This history has provided a reference point more recently for a proposal for the US to intervene on a similarly mass scale to stop climate chaos, in the form of the resolution introduced by Alexandria Ocasio-Cortez. The US Green New Deal sets goals for a national mobilization over the next ten years to achieve net-zero GHG emissions while creating millions of high-wage green jobs, and prioritizing economic and climate justice for frontline and vulnerable communities, with a commitment that this New Deal, unlike the original, would leave no one behind. It proposes a national job guarantee for all, with a wage and benefit guarantee for workers affected by the transition, stronger organizing rights, prioritizing frontline leadership and prior informed consent, especially as concerns Indigenous communities. It is inspired by movements like Sunrise, but social movements in the US today are not nearly as large or as strong as they were in the 1930s.

What the panellists emphasized was the need for any similar initiative in Canada to have a movement-building agenda. Clayton Thomas-Mueller of said a GND in Canada, with a federal job guarantee for a complete transition away from fossil fuels “would take a social movement army led by youth” and emphasized the youth demographic of Indigenous communities in Canada, and that a GND is inextricably linked to reconciliation.

Mike Palacek of the Canadian Union of Postal Workers talked about the fact that their last round of negotiations put climate change on the bargaining table through the introduction of public postal banking to finance green projects and transitioning Canada’s largest truck fleet to electric - which would involve retrofitting plants like GM in Oshawa instead of closing them. But he also talked about how they used this beyond the bargaining table, as a tool to reach out to the community in a campaign called “Delivering Community Power” that involved going door to door with a pamphlet on how we could become carbon-neutral.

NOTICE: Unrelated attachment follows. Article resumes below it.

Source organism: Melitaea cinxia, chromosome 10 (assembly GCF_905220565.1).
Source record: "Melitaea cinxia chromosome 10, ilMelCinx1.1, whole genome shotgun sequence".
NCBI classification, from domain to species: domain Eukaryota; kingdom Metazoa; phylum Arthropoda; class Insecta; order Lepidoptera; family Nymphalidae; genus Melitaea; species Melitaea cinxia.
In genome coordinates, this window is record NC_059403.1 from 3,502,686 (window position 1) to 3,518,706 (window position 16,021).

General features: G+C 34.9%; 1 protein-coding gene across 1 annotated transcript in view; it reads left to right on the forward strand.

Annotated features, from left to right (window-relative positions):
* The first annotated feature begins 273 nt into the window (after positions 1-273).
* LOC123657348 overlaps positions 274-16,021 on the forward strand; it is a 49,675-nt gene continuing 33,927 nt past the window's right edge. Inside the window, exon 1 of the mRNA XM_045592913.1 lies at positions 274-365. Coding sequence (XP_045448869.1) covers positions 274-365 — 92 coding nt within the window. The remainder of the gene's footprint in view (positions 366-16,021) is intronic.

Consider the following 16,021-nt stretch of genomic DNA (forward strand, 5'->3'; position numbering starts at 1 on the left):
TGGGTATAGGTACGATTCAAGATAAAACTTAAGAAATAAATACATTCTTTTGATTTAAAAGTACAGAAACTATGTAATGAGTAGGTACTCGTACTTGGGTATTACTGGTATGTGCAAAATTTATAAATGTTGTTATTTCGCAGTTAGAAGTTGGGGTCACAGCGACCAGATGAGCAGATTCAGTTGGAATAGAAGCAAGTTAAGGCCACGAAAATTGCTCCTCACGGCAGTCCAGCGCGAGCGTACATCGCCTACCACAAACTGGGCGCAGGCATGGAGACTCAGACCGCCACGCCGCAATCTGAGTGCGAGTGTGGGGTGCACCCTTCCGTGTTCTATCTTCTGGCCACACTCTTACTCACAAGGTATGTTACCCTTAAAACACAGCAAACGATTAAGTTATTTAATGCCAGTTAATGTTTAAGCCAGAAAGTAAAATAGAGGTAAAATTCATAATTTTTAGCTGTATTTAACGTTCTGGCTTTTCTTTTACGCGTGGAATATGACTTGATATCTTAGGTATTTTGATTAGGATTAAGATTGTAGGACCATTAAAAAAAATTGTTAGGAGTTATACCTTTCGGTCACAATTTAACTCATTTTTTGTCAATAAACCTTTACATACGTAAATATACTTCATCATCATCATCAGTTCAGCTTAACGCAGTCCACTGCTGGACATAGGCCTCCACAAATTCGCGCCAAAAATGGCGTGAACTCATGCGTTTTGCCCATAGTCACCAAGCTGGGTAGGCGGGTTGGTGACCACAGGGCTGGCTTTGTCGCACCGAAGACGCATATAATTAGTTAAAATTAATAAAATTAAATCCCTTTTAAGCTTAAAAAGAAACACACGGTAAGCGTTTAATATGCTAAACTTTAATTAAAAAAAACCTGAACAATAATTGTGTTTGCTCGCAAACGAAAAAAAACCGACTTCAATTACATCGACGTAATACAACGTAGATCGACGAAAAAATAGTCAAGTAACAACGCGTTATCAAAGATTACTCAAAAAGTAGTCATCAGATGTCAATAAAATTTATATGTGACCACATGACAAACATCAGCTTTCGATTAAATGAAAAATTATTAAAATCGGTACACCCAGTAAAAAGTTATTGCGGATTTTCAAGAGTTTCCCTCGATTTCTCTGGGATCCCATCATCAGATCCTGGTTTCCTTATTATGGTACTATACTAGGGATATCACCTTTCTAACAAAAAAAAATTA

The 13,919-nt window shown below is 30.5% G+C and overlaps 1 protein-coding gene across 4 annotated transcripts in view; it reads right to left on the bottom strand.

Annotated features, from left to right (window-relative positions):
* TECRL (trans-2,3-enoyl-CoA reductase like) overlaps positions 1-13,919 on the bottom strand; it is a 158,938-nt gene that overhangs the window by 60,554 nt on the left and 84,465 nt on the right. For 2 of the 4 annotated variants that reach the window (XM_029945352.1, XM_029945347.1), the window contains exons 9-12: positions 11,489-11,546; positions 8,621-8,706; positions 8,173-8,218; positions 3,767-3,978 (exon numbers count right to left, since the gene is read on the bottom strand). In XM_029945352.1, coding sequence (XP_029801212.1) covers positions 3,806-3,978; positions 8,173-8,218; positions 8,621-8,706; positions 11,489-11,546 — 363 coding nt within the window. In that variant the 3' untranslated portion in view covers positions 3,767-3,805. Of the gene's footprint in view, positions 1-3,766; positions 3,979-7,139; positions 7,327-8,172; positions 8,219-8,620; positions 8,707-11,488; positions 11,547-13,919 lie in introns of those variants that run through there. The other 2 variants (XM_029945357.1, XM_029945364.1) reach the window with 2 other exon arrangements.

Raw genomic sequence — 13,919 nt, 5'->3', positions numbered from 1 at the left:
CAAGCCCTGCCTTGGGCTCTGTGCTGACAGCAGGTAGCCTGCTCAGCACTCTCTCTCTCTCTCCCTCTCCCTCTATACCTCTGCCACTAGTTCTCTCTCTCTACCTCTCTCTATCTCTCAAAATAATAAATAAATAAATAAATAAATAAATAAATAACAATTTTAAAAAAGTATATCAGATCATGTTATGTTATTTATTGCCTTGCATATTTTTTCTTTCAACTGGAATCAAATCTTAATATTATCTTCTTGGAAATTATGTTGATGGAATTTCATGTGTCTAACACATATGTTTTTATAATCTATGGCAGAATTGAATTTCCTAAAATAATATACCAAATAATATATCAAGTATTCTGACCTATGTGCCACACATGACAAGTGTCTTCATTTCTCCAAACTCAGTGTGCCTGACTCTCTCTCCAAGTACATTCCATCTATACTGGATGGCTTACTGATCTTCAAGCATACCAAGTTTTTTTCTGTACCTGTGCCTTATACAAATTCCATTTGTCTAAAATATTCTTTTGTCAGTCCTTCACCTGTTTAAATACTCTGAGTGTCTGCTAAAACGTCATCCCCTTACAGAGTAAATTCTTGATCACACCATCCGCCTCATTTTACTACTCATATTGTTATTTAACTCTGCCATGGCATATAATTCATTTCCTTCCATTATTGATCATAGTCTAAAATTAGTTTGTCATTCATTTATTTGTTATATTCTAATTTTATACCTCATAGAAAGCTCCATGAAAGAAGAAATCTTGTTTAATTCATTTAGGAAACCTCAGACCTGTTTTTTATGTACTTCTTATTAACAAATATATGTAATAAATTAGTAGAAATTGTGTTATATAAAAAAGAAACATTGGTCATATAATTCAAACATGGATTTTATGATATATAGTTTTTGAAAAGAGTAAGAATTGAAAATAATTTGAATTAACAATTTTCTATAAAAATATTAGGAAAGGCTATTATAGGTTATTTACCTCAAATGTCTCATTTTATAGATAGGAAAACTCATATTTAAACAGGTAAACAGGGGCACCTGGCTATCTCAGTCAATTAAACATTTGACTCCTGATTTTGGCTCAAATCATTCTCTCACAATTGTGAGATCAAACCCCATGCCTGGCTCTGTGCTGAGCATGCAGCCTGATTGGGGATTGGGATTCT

Hassan Syed of Migrant Workers for Change talked about the need to challenge divisiveness, racism, and xenophobia in developing a method for waging collective struggle and a process for determining what a GND should be. Similarly, Karen Cocq of the Fight for Fifteen and Fairness talked about the need to counter the right-wing populism represented by the Canadian “yellow vests” truck convoy to Ottawa, which is the result of a fundamental failure of capitalism, leaving many behind: “if we don’t organize them, someone else will.”

The representative of the Canadian Labour Congress said a GND would hold promise for union and non-union workers alike because it ties climate action explicitly to good jobs and a just transition. “People are legitimately worried about trading in good union jobs for precarious low-paid jobs,” and a GND could take on this disparity. In fact, the outline proposed by Courage includes making prosperous the jobs with the smallest climate footprints – support workers, service workers, and care workers – by expanding the scope of this work and paying those who do it a decent wage.  

Alignments, organizing, and action for a GND